“Are you sure you can trust him? Maybe it’s all a trap.”
“Yes.” I may not trust his intelligence that much, but I trust his character. He’s loyal.
“This person has been talking to him for ten years. And whoever’s responsible knows me and you quite well.”
“I’ll have a look. Make sure that bloke downstairs doesn’t steal anything or damage any of Kathleen’s stuff.”
She crawls under her bed and pulls out a suitcase as I leave the room. Making my way down the stairs I see a black teenager playing on his Nintendo 3DS. It sounds like Animal Crossing. He’s a spitting image of my granddad when he was at school. I’d say hello, but he would think I’m weird. I mean I can tell just by looking at him that he’s my uncle.
Todd waits for me at the bottom of the stairs. “What was that all about?”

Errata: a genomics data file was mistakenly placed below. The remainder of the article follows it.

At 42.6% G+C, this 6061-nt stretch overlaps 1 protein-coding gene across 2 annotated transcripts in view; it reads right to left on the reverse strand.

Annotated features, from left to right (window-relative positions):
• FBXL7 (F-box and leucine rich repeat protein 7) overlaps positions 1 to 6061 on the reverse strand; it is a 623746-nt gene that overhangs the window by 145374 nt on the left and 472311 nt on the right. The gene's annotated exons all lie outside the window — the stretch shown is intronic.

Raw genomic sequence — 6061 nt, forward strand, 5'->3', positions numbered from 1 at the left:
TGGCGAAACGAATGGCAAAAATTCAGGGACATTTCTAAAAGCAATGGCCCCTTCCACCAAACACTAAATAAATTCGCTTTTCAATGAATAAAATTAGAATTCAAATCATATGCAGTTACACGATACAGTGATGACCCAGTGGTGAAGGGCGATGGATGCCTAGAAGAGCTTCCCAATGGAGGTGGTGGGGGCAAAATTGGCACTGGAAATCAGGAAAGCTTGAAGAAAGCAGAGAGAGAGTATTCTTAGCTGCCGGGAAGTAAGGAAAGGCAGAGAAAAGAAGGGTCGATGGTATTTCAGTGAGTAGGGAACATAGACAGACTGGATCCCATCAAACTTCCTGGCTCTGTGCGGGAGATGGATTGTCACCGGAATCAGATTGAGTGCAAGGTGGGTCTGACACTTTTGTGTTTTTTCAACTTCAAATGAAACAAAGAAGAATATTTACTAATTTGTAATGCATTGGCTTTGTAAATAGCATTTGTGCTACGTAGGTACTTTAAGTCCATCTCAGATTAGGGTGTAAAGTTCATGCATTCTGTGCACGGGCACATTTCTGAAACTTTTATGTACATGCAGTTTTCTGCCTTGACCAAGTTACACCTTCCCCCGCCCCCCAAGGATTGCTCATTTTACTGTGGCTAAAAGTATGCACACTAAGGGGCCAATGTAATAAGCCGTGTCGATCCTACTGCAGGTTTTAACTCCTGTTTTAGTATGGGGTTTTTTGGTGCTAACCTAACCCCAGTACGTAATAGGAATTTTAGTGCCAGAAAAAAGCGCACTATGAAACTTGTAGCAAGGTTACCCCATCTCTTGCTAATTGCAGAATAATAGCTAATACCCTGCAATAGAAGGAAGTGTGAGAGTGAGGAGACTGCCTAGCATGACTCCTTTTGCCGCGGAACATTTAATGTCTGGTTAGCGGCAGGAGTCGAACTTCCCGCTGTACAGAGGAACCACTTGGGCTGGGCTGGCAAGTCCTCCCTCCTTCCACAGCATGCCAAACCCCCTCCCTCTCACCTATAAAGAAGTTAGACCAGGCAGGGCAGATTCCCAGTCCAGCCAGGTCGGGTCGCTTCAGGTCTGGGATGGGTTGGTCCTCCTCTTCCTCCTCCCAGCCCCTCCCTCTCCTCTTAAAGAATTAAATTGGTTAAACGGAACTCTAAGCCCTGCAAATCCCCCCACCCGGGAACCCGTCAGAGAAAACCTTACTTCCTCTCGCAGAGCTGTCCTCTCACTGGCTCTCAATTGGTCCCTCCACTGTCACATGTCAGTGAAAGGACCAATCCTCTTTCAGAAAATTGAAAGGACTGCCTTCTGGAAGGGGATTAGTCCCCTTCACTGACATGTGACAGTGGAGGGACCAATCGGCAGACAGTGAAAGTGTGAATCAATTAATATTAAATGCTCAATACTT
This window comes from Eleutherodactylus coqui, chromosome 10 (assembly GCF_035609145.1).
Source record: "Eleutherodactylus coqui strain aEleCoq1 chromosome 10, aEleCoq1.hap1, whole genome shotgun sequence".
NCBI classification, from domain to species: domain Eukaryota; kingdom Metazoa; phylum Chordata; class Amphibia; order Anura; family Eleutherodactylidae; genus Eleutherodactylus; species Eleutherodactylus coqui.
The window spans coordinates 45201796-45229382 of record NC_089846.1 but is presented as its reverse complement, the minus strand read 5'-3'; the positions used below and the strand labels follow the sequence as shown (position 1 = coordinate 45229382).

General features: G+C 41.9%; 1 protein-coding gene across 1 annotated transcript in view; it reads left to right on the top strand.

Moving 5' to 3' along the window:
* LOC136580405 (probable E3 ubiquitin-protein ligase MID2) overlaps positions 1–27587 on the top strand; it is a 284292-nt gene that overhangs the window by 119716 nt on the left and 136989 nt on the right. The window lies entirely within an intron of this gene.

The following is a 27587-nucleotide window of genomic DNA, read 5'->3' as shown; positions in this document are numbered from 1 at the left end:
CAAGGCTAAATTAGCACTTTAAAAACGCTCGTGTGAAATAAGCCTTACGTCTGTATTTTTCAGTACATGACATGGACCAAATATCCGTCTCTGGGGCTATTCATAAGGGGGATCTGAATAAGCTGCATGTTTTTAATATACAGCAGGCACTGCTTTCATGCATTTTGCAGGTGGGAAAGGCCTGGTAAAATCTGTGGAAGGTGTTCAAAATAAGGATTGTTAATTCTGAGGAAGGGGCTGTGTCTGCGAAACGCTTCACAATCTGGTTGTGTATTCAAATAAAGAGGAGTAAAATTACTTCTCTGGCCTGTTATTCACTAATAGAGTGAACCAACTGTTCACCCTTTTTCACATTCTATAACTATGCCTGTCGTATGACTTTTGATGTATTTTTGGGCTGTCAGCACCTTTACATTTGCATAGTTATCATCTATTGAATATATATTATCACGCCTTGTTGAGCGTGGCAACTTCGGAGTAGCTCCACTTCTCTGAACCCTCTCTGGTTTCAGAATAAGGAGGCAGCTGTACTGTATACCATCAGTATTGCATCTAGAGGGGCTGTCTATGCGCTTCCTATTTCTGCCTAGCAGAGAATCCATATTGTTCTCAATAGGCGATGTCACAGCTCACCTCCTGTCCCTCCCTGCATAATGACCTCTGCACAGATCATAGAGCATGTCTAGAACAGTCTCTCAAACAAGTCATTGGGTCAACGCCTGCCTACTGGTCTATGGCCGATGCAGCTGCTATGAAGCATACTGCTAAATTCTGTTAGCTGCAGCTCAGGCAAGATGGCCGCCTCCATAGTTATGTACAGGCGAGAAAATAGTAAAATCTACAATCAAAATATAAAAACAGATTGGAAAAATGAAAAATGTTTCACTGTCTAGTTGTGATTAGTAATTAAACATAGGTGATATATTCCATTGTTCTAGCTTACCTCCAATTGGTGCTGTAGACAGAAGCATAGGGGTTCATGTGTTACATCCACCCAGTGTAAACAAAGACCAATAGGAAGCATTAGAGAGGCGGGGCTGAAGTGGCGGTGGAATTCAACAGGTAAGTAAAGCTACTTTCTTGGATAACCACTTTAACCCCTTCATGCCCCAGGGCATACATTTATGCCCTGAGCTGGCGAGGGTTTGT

“I asked her to look for Kathleen’s death certificate.”
“You won’t find it because it doesn’t exist.” For goodness sake. Lord, have mercy on his simple mind. “So this used to be your house?”
“Yes, I lived here. See that kitchen. That’s where I found my dad – dead.”
“Surely you have positive memories of this place.”
“The bathroom upstairs, the same as it’s always been.” The house triggers bad memories and my pulse rate. I cannot shake the feeling of failure out of my head. “My mother died in that bath.”
“Stop!” Todd pulls me down the stairs and grabs my shoulders. “Calm down! You’re having a panic attack.”
“Yes.” Hissing, my head rolls from side to side. “I am having a panic attack. You don’t have to tell me.”
Ruth runs down the stairs and sighs. “Sorry guys, the death certificate…it’s gone.”